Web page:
During the session

Questions you can ask to learn what your advisee needs.

Preparing your screen

Have HomerConnect, Degreeworks, the IC Resources site and IC Navigation Guide open in advance so you can share your screen quickly; when looking at midterm grades, share your HomerConnect screen with your advisee. Open in advance so you can share screen quickly 

During the Session

  • DegreeWorks is presumed to be accurate. If you or the student think something is an error, please email mydegree@ithaca.edu so we can investigate.
  • Are graduation dates on DegreeWorks correct? If not encourage students to update them with the Change of Expected Graduation Date in IC Workflow.
  • Remind students to review their own record periodically and to raise questions if/when they see something questionable.
  • How is the weather in your head? 

  • Are you and your people healthy? 

  • Are you at home or in Ithaca?  

  • What questions do you have up front? 

  • Do you have what you need to learn this semester? (Tech? Wellness? Need to curb work hours? Need help talking to family/roommates about boundaries?) 

  • What is a day in your life like now?  How do you occupy your time these days? 

  • How are things going with school right now?  Is anything surprising for you about this (remote learning) setup or how classes are going? 

  • What are you learning about yourself in terms of being able to focus and establish a schedule? 

  • Is there anything that you feel particularly excited to work on or think about?  Do you have space to build that into your life?   

  • Are you keeping up with friends or is it hard to maintain that connection? 

  • Challenges: see the IC Navigation Guide to help make a recovery plan 

  • Successes and turnarounds: celebrate strengths (appreciative advising)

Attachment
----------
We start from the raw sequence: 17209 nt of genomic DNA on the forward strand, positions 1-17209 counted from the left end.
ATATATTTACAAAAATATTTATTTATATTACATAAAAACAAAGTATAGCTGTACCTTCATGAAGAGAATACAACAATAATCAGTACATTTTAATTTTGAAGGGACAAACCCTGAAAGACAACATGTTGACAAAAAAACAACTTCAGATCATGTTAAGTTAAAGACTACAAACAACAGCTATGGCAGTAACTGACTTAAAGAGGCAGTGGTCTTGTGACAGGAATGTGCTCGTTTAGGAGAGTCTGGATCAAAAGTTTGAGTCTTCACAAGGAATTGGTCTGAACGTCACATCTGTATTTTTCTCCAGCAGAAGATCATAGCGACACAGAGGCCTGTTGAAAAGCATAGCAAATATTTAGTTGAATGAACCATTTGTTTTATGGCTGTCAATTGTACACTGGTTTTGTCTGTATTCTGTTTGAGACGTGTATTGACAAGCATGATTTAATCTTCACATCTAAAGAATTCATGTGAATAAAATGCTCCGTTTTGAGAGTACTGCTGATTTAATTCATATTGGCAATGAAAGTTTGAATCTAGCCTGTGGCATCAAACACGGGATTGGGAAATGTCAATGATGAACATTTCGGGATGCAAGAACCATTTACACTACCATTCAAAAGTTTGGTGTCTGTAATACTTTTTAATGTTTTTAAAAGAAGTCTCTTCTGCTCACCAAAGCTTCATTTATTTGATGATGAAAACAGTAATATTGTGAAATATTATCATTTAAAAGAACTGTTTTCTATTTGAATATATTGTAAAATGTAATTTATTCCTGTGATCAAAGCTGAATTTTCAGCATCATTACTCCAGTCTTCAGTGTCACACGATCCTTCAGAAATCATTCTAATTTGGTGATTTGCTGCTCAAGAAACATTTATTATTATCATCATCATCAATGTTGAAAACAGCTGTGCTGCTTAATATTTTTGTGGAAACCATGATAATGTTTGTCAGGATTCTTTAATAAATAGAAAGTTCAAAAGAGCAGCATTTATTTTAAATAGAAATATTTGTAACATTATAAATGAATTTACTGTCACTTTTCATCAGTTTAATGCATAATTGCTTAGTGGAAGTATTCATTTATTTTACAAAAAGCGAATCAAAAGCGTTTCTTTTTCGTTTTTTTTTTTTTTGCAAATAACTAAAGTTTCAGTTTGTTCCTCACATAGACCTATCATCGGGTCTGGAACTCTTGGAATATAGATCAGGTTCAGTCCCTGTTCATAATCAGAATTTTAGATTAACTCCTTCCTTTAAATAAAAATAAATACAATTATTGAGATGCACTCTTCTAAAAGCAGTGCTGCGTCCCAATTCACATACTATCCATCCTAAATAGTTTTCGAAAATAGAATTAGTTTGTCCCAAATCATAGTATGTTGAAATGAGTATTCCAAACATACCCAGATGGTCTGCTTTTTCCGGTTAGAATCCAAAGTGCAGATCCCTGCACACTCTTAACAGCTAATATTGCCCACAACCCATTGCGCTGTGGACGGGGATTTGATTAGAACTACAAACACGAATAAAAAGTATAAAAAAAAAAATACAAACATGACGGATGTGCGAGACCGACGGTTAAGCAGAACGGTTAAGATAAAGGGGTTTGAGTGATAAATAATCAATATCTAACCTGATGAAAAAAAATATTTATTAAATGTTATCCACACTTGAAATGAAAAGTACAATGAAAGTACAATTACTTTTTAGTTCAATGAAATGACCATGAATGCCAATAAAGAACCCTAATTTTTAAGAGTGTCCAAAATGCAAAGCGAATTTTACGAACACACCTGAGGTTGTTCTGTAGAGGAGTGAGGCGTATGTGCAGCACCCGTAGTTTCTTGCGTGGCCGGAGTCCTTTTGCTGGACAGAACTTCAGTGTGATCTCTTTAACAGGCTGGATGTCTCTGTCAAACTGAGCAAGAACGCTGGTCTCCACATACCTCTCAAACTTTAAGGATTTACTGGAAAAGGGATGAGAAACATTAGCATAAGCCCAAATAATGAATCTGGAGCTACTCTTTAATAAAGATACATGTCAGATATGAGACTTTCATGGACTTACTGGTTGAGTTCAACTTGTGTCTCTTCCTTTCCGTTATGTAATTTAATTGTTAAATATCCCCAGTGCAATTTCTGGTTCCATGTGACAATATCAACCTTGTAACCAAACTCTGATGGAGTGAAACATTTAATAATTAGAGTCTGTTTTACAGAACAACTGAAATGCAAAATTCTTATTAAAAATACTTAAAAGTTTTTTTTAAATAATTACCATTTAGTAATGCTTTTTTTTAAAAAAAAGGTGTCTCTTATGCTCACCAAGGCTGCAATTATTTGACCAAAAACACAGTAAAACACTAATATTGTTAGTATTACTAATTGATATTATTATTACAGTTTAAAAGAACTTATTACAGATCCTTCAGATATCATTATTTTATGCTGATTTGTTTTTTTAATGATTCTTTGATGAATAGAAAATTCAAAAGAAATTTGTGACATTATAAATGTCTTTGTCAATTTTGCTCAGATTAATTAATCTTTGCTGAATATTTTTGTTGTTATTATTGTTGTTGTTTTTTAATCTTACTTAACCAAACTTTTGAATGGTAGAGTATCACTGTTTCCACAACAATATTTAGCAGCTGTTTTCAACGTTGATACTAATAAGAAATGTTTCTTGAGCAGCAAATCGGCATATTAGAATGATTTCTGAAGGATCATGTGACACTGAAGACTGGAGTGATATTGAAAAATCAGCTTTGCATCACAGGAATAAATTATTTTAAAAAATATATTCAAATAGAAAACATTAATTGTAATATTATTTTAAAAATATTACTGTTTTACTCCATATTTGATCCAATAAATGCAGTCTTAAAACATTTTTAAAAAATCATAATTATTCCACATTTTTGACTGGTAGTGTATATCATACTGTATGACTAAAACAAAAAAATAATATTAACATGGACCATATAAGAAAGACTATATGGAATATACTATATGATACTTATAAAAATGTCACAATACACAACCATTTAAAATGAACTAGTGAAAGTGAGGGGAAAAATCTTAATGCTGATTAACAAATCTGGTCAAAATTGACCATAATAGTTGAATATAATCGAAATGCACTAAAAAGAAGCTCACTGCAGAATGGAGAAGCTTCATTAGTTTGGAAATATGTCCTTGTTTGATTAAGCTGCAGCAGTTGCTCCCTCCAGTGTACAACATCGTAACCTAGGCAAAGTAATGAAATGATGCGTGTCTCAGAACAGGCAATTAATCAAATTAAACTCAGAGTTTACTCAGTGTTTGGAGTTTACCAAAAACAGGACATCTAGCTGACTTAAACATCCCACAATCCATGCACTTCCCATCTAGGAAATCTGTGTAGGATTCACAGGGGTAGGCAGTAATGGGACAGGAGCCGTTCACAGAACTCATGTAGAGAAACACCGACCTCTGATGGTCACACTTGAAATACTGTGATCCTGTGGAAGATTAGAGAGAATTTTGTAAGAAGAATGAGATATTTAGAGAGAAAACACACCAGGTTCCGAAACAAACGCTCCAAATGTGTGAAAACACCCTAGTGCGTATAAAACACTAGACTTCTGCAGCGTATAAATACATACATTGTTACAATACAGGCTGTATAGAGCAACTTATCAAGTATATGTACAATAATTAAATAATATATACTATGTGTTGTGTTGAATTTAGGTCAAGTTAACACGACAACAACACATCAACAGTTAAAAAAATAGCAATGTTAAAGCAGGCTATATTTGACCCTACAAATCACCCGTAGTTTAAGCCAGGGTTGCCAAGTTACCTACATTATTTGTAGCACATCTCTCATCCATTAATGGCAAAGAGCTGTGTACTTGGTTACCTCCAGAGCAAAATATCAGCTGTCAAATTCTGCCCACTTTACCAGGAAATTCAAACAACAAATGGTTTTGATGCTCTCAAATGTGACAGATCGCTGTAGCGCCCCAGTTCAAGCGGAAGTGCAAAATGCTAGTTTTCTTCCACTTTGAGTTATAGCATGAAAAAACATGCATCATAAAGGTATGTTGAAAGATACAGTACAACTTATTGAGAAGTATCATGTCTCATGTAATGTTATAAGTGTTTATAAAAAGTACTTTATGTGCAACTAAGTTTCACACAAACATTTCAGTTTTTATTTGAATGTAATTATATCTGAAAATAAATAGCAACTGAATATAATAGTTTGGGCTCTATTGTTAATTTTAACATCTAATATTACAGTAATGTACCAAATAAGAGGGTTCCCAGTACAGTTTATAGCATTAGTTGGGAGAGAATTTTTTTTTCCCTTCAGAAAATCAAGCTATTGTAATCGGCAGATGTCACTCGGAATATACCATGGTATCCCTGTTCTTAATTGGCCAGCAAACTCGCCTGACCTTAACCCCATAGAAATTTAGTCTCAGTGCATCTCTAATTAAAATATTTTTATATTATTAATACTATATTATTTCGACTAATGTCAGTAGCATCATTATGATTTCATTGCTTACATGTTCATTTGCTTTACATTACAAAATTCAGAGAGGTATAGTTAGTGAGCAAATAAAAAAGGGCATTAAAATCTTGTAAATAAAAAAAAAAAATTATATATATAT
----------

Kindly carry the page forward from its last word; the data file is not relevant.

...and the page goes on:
• What are your goals for the coming term? 

  • What are your academic strengths? 

  • What are your greatest academic concerns? 

  • For each class: is this grade accurate? How much of the overall course grade does the midterm actually represent?  

  • How are you doing in this course which has no grade listed? 

  • Are you doing better than expected with a S/D/F course? Consider switching to a regular grade before week 10 of the semester.

  • What do you think is the biggest challenge for you in (name class) 

  • What are the concerns you have about (class/project) 

  • Have you submitted your work on time? Do you know the deadlines? Do you have an organizer? 

  • Have you spoken to the professor? You could consider making an appointment to go with a classmate so you both get answers.

  • Do you feel able to access support resources? What do you think will be helpful? 

  • How have you been studying? 
    • What is and isn’t working?
    • When you review your notes, do you highlight them? 
    • Have you considered forming a study group? Peers teaching each other can be very effective. 
  • What actions can you take to recover in this course? 
    • We need to develop a strategy for success (hope is not a strategy) 
    • Use resources document to make a recovery plan with built in accountability